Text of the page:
Antarctica’s ice shelves may be melting faster than anticipated: study

·2 min read

Antarctica’s ice shelves may be melting much faster than scientists previously anticipated — a phenomenon that could ultimately accelerate sea level rise, a new study has found.

Researchers at the California Institute of Technology and NASA’s Jet Propulsion Laboratory came to this conclusion by deploying a new model showing how dense, warm ocean water can get trapped along Antarctica’s icy coast and speed up melting.

Their model, detailed in Science Advances on Friday, homes in on a “narrow ocean current” adjacent to the coast that the authors described as “often-overlooked.”

Using the model, they simulated how rapidly flowing freshwater — melted from the ice shelves — can trap the warm ocean current at the base of the ice and thereby hasten the melting process.

“If this mechanism that we’ve been studying is active in the real world, it may mean that ice shelf melt rates are 20 to 40 percent higher than the predictions in global climate models,” co-author Andy Thompson, a professor of environmental science and engineering at Caltech, said in a statement.

Ice shelves are outcroppings of the Antarctic ice sheet, located where ice juts out from the land and floats on top of the ocean.

These shelves, which can be hundreds of meters thick, serve as a protective buffer for mainland ice — preventing the entire ice sheet from flowing into the ocean, according to the researchers.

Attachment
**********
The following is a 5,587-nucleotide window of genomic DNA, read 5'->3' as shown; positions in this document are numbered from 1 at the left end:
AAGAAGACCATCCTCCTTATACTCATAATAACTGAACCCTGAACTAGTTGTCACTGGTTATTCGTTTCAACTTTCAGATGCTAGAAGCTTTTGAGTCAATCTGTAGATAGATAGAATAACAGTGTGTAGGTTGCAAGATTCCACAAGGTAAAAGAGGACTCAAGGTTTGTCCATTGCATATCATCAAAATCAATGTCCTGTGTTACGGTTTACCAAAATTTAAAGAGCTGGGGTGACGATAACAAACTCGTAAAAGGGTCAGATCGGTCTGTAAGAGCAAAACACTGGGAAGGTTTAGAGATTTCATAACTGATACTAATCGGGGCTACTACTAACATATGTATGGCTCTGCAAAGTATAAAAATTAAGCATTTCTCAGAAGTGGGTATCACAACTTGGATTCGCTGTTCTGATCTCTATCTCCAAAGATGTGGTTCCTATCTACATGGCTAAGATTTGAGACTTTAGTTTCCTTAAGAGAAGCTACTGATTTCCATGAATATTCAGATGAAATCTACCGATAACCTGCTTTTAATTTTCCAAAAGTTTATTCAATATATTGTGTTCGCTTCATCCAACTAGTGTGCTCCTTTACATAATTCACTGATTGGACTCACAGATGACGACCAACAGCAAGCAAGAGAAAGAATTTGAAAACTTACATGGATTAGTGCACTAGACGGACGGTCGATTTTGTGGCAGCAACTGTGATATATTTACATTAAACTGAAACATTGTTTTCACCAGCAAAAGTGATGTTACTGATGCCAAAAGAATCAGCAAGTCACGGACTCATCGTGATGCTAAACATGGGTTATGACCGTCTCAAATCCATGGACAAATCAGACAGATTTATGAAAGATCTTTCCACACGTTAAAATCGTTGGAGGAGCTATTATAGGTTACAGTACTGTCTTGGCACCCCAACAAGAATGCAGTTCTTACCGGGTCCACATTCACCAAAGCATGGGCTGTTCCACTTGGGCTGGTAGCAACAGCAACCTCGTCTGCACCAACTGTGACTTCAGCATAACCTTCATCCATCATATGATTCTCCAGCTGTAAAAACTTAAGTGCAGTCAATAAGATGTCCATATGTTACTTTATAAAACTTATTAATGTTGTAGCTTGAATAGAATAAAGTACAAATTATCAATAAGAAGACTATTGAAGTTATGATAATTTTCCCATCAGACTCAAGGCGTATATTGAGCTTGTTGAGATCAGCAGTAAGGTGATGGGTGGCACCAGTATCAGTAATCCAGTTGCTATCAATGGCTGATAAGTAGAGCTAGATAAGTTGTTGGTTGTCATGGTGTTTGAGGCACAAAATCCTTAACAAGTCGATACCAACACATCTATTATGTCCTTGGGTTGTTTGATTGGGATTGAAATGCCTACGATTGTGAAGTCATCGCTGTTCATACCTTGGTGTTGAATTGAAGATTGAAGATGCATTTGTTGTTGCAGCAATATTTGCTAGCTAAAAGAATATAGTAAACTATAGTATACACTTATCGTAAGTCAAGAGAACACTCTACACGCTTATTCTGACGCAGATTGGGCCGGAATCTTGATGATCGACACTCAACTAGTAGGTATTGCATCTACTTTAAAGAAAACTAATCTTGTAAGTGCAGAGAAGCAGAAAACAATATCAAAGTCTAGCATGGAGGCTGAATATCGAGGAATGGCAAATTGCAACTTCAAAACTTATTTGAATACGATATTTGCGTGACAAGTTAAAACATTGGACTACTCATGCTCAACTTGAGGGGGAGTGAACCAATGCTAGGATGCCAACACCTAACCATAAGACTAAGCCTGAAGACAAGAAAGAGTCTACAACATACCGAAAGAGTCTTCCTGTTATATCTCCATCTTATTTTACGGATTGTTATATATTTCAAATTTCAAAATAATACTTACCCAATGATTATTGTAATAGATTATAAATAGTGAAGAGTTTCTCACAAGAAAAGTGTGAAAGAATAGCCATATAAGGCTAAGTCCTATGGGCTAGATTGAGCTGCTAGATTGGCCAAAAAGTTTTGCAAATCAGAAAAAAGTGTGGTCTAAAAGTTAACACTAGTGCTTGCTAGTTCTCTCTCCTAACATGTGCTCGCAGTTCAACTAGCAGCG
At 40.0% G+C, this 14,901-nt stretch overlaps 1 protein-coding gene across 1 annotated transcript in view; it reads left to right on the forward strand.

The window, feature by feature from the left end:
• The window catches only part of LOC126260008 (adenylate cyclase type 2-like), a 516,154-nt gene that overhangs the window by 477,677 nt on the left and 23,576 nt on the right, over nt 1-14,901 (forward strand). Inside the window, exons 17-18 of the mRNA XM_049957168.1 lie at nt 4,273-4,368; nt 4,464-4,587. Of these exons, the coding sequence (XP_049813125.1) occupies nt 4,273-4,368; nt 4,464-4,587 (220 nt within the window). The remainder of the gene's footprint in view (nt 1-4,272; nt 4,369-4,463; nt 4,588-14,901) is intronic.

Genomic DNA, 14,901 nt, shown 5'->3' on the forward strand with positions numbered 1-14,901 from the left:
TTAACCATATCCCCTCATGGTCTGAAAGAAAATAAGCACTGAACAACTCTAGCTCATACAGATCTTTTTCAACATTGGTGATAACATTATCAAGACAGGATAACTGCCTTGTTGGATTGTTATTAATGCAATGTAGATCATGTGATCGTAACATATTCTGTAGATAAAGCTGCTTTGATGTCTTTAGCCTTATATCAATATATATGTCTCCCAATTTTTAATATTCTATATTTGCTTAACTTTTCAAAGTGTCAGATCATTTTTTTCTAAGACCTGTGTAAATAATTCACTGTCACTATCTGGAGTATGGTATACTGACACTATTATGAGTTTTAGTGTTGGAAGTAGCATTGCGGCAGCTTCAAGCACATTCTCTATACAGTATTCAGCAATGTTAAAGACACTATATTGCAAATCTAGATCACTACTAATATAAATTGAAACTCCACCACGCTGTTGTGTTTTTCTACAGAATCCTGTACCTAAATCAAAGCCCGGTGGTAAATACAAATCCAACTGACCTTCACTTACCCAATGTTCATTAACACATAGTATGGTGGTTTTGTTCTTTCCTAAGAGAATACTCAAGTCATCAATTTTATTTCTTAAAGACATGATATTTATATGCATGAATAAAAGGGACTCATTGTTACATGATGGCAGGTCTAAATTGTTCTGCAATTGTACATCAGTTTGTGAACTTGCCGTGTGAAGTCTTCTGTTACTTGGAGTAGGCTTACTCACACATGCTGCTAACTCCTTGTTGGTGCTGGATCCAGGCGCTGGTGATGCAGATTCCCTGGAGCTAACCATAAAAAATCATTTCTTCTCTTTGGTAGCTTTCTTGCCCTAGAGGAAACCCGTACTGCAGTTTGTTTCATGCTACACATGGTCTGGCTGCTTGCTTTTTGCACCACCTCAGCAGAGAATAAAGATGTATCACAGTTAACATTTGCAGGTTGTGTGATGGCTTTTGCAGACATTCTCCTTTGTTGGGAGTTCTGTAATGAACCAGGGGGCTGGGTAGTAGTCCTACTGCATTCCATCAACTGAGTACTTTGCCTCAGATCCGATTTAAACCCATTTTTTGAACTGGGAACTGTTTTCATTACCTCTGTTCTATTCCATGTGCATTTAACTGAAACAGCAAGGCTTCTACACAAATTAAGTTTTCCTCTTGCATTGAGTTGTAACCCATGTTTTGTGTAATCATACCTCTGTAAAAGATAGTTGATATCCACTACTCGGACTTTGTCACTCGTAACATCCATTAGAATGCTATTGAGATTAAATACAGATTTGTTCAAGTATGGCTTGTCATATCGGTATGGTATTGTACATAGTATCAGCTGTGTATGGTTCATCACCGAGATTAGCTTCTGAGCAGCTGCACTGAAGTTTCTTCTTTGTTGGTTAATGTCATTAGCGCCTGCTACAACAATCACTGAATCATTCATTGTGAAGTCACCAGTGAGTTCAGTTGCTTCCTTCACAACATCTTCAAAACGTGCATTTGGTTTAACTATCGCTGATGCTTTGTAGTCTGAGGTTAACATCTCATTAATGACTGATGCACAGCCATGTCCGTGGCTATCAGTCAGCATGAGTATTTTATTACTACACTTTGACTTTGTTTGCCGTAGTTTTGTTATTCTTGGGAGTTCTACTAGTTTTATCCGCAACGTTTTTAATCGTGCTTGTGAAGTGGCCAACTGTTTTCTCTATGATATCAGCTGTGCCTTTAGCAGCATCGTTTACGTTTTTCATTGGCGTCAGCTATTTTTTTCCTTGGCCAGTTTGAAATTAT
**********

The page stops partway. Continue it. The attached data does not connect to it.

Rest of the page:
As both the atmosphere and oceans warm due to a changing climate, the speed at which ice shelves are melting is increasing, the authors warned. Such conditions also therefore jeopardize their ability to block the flow of the ice sheet into the ocean, they added.

The study’s release comes amid a high-traffic week for research on the Earth’s poles.

On the opposite side of the planet, scientists showed on Thursday that the Arctic, too, is warming at a more rapid pace than previously assumed.

Yet another research team revealed on Wednesday how humans could potentially thwart the worst impacts of climate change on the East Antarctic Ice Sheet.

The Caltech-NASA researchers, however, focused their study on the West Antarctic Peninsula. This icy mass protrudes out of the higher polar latitudes and into lower, warmer altitudes, and has undergone the most dramatic changes due to climate change, they explained.

“There are aspects of the climate system that we are still discovering,” Thompson said, noting that improvements in modeling ocean, ice and atmosphere interactions have helped scientists make more accurate predictions, with less uncertainty.

“We may need to revisit some of the predictions of sea level rise in the next decades or century — that’s work that we’ll do going forward,” he added.

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